Former health secretary Patricia Hewitt has launched an attack on the law against assisted suicide.
The Labour MP has tabled an amendment to the Coroners and Justice Bill which would prevent the prosecution of individuals who help others travel abroad to end their lives.
Mrs Hewitt believes her amendment is unlikely to reach a vote and says she simply wants to prompt a debate on the issue.
However, campaigners are urging MPs to be “on their guard”, warning that Mrs Hewitt’s amendment would undermine the law’s deterrent effect and “open the floodgates” to cases of abuse.
Aiding or abetting suicide is illegal in the UK and carries a maximum penalty of 14 years in prison. The Prime Minister, Gordon Brown, has said he is “totally against” legalising the practice.
Mrs Hewitt says her ultimate aim is to see assisted suicide made legal in the UK.
“In the long term we need a Bill to change the law to allow terminally ill, mentally competent adults suffering at the end of their lives the choice of an assisted death, within safeguards, in this country,” she said.
“In the meantime, I hope that the amendment I have tabled will prompt the long overdue parliamentary debate necessary to bring the law on assisted suicide in line with the practice of the Director of Public Prosecutions, and the courts.”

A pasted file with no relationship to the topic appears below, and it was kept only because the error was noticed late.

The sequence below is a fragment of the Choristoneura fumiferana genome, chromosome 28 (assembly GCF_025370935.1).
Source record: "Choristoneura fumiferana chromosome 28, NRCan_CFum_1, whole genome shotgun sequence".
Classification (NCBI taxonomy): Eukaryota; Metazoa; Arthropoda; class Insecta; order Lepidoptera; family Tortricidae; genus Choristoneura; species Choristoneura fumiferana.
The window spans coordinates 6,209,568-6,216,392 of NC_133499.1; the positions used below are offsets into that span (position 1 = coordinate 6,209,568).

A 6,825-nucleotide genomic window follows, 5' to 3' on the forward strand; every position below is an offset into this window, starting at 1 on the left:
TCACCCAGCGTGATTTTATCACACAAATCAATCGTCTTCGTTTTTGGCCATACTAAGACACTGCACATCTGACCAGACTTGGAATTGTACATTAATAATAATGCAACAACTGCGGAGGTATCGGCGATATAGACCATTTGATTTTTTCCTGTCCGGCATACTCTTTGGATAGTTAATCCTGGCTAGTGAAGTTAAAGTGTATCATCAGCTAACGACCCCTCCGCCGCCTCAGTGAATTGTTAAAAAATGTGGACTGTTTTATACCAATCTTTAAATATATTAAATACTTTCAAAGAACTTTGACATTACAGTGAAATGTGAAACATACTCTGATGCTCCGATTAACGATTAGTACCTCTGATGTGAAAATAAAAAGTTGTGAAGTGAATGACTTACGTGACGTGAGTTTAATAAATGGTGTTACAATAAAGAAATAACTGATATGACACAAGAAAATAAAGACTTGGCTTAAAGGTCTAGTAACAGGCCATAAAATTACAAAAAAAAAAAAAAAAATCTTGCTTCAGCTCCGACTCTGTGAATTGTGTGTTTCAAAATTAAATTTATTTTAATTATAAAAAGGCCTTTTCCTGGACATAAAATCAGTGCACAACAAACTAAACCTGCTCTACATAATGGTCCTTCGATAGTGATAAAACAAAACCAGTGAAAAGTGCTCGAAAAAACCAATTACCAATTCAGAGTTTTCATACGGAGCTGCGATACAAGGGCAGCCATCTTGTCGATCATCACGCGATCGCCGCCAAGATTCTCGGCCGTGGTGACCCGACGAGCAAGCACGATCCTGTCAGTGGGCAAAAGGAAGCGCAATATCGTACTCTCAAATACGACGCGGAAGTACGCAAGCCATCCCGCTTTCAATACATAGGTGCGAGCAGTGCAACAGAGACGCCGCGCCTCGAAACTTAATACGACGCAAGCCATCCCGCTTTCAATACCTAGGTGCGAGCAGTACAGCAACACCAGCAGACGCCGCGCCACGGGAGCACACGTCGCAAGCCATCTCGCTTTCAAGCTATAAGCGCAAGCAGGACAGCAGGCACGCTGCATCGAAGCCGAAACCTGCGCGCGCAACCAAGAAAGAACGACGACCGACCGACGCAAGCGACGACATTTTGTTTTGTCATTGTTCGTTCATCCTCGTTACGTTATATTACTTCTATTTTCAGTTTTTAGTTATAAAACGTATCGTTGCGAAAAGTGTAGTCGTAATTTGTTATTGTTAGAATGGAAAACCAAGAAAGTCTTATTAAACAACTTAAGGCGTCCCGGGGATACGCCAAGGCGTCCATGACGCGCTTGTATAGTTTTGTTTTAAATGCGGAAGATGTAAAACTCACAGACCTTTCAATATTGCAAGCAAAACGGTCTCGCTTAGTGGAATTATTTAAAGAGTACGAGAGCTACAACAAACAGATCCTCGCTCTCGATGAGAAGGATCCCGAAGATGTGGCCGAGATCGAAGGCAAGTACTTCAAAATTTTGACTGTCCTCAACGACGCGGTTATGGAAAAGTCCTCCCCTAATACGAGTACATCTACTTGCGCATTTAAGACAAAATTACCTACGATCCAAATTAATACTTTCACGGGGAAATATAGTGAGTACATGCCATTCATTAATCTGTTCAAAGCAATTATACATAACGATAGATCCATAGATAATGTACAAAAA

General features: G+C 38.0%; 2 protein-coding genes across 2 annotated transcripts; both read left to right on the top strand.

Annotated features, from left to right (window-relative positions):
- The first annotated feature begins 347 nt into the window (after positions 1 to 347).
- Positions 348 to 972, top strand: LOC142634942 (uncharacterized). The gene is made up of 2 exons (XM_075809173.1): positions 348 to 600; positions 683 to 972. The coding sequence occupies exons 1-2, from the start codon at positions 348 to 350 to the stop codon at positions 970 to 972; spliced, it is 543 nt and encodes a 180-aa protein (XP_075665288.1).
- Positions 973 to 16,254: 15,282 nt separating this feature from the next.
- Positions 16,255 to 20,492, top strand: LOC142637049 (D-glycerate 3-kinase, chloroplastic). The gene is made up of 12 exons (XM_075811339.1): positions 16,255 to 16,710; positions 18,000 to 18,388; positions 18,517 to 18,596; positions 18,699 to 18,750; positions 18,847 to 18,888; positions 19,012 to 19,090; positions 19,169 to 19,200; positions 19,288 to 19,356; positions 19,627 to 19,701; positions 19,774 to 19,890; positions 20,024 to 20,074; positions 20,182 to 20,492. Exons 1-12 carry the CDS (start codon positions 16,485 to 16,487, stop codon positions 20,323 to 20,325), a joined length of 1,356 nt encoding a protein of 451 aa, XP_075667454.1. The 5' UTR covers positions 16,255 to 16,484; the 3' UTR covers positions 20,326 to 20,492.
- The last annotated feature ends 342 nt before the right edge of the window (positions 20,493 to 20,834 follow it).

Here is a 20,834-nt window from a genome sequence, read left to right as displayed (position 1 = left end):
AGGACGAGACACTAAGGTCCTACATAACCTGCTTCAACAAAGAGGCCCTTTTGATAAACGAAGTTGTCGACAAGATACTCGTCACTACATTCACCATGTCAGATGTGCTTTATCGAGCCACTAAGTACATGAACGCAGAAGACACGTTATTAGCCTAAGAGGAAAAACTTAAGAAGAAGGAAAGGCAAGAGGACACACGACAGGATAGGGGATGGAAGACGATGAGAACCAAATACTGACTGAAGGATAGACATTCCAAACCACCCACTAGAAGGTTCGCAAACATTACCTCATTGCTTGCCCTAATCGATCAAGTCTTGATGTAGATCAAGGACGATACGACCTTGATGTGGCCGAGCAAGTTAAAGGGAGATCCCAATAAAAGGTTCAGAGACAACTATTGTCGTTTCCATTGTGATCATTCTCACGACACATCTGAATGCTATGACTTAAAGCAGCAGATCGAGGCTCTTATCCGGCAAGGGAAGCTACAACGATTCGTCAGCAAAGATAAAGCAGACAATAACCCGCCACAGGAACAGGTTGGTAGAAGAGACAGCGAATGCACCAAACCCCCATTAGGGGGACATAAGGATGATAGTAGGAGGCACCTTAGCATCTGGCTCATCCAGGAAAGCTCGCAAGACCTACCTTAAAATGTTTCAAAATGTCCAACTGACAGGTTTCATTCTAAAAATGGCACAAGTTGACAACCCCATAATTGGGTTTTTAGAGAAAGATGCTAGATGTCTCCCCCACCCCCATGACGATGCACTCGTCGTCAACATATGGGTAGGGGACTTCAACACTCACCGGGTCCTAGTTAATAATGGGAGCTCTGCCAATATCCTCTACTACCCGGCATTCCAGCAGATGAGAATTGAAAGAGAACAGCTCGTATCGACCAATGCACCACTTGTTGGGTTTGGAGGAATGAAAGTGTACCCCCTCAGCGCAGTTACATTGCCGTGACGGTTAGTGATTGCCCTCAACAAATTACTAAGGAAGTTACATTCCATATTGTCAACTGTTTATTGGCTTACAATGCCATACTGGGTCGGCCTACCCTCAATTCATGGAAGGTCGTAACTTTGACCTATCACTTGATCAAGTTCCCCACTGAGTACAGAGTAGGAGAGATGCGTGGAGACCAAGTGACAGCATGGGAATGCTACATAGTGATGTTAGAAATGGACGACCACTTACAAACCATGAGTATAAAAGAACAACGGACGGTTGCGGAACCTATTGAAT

However, Paul Tully, General Secretary of Society for the Protection of Unborn Children, pointed out that Mrs Hewitt’s amendment is not restricted to the terminally ill.
He pointed out that the amendment “sanctions helping anyone to die – a teenager upset after failing exams or bullied at school, a businessman in debt, or a post-natally depressed mother”.
Mr Tully added that “the MPs who have tabled this amendment are threatening the lives of all suicidal people whatever problem they face”.
“This is a reckless and dangerous amendment that could lead to the deaths of many people,” he said.
Dr Peter Saunders of the Care Not Killing alliance said: “I hope and trust that MPs will be on their guard next week and see this amendment for what it really is: a cynical and disingenuous attempt to force the legalisation of assisted dying here.”
The Coroners and Justice Bill reaches its next stage of debate in the House of Commons on Monday.